- Yosuke NAKANO
For the discipline of cognitive science that has been anthropogenic, Lyon (2006) suggests that the investigation to reveal even human individual cognition has to implement a biogenic perspective. However, even though cognitive scientists have been admitting the other organisms, including plants (Calvo, Sahi, & Trewavas, 2017; Garzón & Keijzer, 2009) and single-cell organisms (Adamatzky, Armstrong, Jones, & Gunji, 2013), as cognitive entities, it seems that they have not provided a clear concept of cognition. Thus, whereas other hard sciences can recognize their objects of studies, cognitive science is still struggling to objectify its object of study. In this current presentation, I suggest a plausible definition of cognition while referring to the Brussel School’s idea of the dissipative structure and complexity (I. Prigogine & Stengers, 1985; Ilya Prigogine, 1997), its reasoning, and the prospective contributions. I define cognition as the disposition of a complex system to alter its state into another while its functionality. This idea may provide the explanation of what drives cognitive system to function. Also, each type or scale of systems has peculiar aspects such as components and media of the interaction; however, defining and consider cognition from the more reduced physical level point of view, we may observe and discuss cognitive phenomena in different scales with the same frame of reference.
- Wataru OHATA
This study proposes a visuo-proprioceptive model based on frameworks of predictive coding and active inference by means of a variational Bayes recurrent neural network. We investigated the model in imitative interactions between a human and a humanoid robot in simulation. The model consists of proprioceptive modality, visual modality, and associative part. It dynamically predicts visual perception and proprioception simultaneously through generative processes, and updates the internal model and generates actions by maximizing the evidence lower bound. A key feature of the model is that each modality is capable of controlling its own complexity independently. We argue that controlling the complexity of modalities contributes to two aspects of agents with multi-modalities in social cognition. First, it helps the model coordinate multiple modalities well. Our results suggest that the visual modality should have less complexity than the propriocpetion modality. Second, it plays a significant role in how the agent should change its intention in human-robot interaction scenarios. Based on different degree of complexity, we modeled agents with strong top-down prior, and those with weak prior. In imitative interaction experiments, while the agents with strong intention tended to ignore the human movements and keep realizing their intention, those with weak prior tended to change their intention and follow the human movements. These results suggests that agents under the frameworks of predictive coding and active inference are required to have the ability to control the complexity to perform adequately in human-robot interaction.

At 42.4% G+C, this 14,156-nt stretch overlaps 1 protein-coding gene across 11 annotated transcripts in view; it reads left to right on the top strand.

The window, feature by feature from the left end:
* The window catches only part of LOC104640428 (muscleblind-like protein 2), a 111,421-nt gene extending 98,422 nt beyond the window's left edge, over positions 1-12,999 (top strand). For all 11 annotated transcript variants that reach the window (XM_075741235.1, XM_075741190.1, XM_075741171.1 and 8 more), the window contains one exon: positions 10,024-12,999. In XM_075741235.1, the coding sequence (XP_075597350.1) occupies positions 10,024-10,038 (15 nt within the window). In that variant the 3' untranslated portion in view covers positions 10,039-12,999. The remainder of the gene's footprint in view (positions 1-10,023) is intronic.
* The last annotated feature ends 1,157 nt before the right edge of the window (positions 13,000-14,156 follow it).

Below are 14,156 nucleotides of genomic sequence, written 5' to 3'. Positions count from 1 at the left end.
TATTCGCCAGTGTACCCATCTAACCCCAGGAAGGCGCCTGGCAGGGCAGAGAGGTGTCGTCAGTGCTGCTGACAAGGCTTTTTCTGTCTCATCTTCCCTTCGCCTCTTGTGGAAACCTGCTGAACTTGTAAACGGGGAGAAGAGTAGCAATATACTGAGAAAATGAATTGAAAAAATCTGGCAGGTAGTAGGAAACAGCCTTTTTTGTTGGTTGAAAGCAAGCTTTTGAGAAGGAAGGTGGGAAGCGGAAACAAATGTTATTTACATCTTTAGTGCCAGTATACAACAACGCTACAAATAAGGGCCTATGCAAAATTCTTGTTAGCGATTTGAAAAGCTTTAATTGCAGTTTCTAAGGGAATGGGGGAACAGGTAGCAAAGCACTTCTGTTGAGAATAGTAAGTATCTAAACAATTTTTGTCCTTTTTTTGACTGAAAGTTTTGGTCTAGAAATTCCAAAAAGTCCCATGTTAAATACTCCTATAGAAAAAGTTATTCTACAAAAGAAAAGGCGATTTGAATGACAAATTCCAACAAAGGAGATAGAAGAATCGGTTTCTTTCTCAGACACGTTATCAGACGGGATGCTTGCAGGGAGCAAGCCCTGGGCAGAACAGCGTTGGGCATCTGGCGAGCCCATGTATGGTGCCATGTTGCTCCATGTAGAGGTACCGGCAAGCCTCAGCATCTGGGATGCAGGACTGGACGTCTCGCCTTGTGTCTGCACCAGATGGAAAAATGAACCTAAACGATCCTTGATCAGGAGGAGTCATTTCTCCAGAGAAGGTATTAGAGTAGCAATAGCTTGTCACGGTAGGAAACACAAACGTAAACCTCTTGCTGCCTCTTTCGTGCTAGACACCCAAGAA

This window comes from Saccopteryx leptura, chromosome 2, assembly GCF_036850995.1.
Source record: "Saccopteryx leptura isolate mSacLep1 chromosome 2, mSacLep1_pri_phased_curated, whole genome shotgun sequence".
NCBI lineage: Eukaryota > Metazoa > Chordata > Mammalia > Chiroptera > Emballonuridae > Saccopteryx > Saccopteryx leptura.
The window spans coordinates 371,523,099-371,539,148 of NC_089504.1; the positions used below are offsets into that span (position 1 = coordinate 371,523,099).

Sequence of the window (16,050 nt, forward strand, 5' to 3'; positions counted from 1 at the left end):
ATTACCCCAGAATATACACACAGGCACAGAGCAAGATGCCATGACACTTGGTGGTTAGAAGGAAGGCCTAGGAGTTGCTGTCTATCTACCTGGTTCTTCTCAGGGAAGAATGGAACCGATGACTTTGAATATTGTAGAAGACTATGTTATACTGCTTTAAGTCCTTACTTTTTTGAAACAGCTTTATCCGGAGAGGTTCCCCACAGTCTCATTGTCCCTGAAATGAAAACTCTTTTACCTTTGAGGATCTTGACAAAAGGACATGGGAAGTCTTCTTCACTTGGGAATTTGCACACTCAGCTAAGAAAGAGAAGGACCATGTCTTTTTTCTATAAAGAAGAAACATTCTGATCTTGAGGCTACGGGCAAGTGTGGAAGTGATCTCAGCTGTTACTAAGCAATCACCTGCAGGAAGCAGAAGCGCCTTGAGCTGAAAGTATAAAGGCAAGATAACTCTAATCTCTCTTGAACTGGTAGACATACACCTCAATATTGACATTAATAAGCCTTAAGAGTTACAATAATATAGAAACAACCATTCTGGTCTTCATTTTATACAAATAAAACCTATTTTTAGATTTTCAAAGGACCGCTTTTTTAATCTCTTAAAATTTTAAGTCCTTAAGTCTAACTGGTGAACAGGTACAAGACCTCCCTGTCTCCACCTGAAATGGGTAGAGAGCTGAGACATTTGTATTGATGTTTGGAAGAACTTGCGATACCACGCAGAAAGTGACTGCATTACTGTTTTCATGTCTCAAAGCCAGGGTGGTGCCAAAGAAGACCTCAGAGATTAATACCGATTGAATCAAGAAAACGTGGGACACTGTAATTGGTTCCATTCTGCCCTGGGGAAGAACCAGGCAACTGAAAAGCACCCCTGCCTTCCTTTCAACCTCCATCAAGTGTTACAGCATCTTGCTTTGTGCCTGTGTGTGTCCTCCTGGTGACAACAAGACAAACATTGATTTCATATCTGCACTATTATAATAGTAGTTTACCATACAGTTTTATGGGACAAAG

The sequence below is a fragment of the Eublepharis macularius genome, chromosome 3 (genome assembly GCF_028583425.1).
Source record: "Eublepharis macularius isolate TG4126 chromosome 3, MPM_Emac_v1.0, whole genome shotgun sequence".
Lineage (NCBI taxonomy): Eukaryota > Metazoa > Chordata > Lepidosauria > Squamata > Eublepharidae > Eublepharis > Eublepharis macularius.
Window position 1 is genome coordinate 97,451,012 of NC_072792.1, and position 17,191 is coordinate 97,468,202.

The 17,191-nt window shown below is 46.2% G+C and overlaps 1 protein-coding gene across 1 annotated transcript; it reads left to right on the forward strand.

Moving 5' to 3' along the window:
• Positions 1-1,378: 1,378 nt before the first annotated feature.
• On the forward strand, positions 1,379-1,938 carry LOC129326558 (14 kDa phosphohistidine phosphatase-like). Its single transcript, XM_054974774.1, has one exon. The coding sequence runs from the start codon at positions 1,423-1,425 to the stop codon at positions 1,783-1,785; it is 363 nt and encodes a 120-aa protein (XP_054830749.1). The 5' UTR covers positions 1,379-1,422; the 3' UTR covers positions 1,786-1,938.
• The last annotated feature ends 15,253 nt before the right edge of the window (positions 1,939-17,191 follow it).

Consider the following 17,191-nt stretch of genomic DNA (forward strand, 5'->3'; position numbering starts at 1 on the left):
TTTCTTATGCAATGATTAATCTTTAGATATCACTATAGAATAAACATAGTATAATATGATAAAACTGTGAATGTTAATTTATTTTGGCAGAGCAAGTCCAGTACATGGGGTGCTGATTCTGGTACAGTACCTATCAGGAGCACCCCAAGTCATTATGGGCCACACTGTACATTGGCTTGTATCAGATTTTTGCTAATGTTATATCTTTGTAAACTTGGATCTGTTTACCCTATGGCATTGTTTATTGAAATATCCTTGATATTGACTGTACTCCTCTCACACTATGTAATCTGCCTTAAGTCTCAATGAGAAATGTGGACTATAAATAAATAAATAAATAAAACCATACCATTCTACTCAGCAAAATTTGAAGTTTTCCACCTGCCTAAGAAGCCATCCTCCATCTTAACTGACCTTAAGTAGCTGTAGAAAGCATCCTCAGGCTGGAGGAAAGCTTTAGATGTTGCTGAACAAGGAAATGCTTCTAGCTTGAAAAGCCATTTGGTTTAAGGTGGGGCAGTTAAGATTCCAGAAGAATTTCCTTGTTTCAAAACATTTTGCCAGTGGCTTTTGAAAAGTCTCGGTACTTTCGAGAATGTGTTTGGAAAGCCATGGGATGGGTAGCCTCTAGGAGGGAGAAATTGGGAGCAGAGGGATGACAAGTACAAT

- Prajakt PANDE
This presentation takes an embodied and extended cognition perspective to ER integration – a cognitive process through which a learner integrates external representations (ERs) in a domain, with her internal (mental) schema, as she interacts with, uses, understands and transforms between those ERs. In the talk, I argue for a theoretical as well as empirical shift in future investigations of ER integration, by proposing a model of cognitive mechanisms underlying the process, based on recent advances in distributed, extended and embodied cognition. I present this new model in contrast to the still dominant classical cognitivist (information processing) approaches to ER integration, and various educational technology intervention designs such approaches inspire. I then exemplify the contrast between the information processing model and the new model through a case of arithmetic problem solving, in the light of corroborative neuroscience evidence which demonstrates the criticalilty of action/sensorimotor mechanisms to ER integration and learning. Finally, as educational implications of the new model, I demonstrate the need for: (i) re-viewing the development of ER integration and expertise also as a fine-tuning of the cognitive agent’s sensorimotor (action) system, and (ii) a shift of focus in new-media intervention design principles based on the newer understanding of ER integration in science and mathematics.